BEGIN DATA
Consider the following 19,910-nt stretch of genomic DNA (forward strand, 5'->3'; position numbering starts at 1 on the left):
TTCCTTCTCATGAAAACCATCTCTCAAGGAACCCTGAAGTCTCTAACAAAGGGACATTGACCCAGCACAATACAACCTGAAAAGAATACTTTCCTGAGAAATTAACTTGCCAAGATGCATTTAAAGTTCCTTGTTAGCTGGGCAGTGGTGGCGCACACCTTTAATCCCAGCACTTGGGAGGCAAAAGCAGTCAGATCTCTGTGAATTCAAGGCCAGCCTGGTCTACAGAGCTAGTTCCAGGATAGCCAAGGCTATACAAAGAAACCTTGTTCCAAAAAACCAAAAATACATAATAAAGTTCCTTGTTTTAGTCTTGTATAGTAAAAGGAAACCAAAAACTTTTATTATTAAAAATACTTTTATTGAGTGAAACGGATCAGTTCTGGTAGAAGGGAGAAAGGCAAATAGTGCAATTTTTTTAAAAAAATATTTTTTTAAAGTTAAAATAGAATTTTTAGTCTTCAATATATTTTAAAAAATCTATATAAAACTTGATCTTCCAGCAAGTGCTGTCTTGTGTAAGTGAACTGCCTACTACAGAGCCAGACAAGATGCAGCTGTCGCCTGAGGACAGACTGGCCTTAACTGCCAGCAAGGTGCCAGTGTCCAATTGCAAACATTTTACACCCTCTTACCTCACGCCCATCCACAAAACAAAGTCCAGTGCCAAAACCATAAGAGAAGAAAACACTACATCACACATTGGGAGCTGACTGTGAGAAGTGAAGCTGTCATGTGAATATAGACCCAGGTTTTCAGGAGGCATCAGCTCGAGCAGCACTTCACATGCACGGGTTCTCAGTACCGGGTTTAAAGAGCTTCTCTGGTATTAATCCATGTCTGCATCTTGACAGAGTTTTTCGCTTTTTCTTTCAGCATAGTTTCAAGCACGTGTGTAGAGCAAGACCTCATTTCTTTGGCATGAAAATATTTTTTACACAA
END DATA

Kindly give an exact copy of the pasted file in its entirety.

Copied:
Consider the following 19,910-nt stretch of genomic DNA (forward strand, 5'->3'; position numbering starts at 1 on the left):
TTCCTTCTCATGAAAACCATCTCTCAAGGAACCCTGAAGTCTCTAACAAAGGGACATTGACCCAGCACAATACAACCTGAAAAGAATACTTTCCTGAGAAATTAACTTGCCAAGATGCATTTAAAGTTCCTTGTTAGCTGGGCAGTGGTGGCGCACACCTTTAATCCCAGCACTTGGGAGGCAAAAGCAGTCAGATCTCTGTGAATTCAAGGCCAGCCTGGTCTACAGAGCTAGTTCCAGGATAGCCAAGGCTATACAAAGAAACCTTGTTCCAAAAAACCAAAAATACATAATAAAGTTCCTTGTTTTAGTCTTGTATAGTAAAAGGAAACCAAAAACTTTTATTATTAAAAATACTTTTATTGAGTGAAACGGATCAGTTCTGGTAGAAGGGAGAAAGGCAAATAGTGCAATTTTTTTAAAAAAATATTTTTTTAAAGTTAAAATAGAATTTTTAGTCTTCAATATATTTTAAAAAATCTATATAAAACTTGATCTTCCAGCAAGTGCTGTCTTGTGTAAGTGAACTGCCTACTACAGAGCCAGACAAGATGCAGCTGTCGCCTGAGGACAGACTGGCCTTAACTGCCAGCAAGGTGCCAGTGTCCAATTGCAAACATTTTACACCCTCTTACCTCACGCCCATCCACAAAACAAAGTCCAGTGCCAAAACCATAAGAGAAGAAAACACTACATCACACATTGGGAGCTGACTGTGAGAAGTGAAGCTGTCATGTGAATATAGACCCAGGTTTTCAGGAGGCATCAGCTCGAGCAGCACTTCACATGCACGGGTTCTCAGTACCGGGTTTAAAGAGCTTCTCTGGTATTAATCCATGTCTGCATCTTGACAGAGTTTTTCGCTTTTTCTTTCAGCATAGTTTCAAGCACGTGTGTAGAGCAAGACCTCATTTCTTTGGCATGAAAATATTTTTTACACAA